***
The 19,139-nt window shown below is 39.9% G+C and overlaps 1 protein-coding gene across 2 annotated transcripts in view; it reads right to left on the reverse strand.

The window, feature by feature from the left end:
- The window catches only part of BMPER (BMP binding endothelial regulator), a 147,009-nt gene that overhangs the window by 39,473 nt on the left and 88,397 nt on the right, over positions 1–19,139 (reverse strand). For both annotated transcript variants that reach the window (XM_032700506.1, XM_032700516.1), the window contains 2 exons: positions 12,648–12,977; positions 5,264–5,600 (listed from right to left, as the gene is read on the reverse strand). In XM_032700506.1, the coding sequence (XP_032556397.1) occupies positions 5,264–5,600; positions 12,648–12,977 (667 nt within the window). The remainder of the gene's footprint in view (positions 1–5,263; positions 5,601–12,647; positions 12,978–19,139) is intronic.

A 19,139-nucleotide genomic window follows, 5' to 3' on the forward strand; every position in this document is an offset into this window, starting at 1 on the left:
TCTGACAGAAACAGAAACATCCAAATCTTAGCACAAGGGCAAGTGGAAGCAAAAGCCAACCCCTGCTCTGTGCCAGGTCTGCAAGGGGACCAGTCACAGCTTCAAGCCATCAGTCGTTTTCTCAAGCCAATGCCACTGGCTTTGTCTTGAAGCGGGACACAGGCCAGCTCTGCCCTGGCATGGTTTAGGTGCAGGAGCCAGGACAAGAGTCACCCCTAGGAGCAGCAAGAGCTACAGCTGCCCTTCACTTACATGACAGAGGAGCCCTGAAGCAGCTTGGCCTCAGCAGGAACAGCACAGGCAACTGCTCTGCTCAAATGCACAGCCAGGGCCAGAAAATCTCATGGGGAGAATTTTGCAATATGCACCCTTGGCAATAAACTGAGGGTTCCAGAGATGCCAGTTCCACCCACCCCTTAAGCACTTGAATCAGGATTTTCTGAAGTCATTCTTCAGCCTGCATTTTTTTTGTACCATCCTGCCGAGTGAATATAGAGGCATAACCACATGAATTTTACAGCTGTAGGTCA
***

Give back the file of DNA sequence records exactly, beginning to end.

The 19,139-nt window shown below is 39.9% G+C and overlaps 1 protein-coding gene across 2 annotated transcripts in view; it reads right to left on the reverse strand.

The window, feature by feature from the left end:
- The window catches only part of BMPER (BMP binding endothelial regulator), a 147,009-nt gene that overhangs the window by 39,473 nt on the left and 88,397 nt on the right, over positions 1–19,139 (reverse strand). For both annotated transcript variants that reach the window (XM_032700506.1, XM_032700516.1), the window contains 2 exons: positions 12,648–12,977; positions 5,264–5,600 (listed from right to left, as the gene is read on the reverse strand). In XM_032700506.1, the coding sequence (XP_032556397.1) occupies positions 5,264–5,600; positions 12,648–12,977 (667 nt within the window). The remainder of the gene's footprint in view (positions 1–5,263; positions 5,601–12,647; positions 12,978–19,139) is intronic.

A 19,139-nucleotide genomic window follows, 5' to 3' on the forward strand; every position in this document is an offset into this window, starting at 1 on the left:
TCTGACAGAAACAGAAACATCCAAATCTTAGCACAAGGGCAAGTGGAAGCAAAAGCCAACCCCTGCTCTGTGCCAGGTCTGCAAGGGGACCAGTCACAGCTTCAAGCCATCAGTCGTTTTCTCAAGCCAATGCCACTGGCTTTGTCTTGAAGCGGGACACAGGCCAGCTCTGCCCTGGCATGGTTTAGGTGCAGGAGCCAGGACAAGAGTCACCCCTAGGAGCAGCAAGAGCTACAGCTGCCCTTCACTTACATGACAGAGGAGCCCTGAAGCAGCTTGGCCTCAGCAGGAACAGCACAGGCAACTGCTCTGCTCAAATGCACAGCCAGGGCCAGAAAATCTCATGGGGAGAATTTTGCAATATGCACCCTTGGCAATAAACTGAGGGTTCCAGAGATGCCAGTTCCACCCACCCCTTAAGCACTTGAATCAGGATTTTCTGAAGTCATTCTTCAGCCTGCATTTTTTTTGTACCATCCTGCCGAGTGAATATAGAGGCATAACCACATGAATTTTACAGCTGTAGGTCA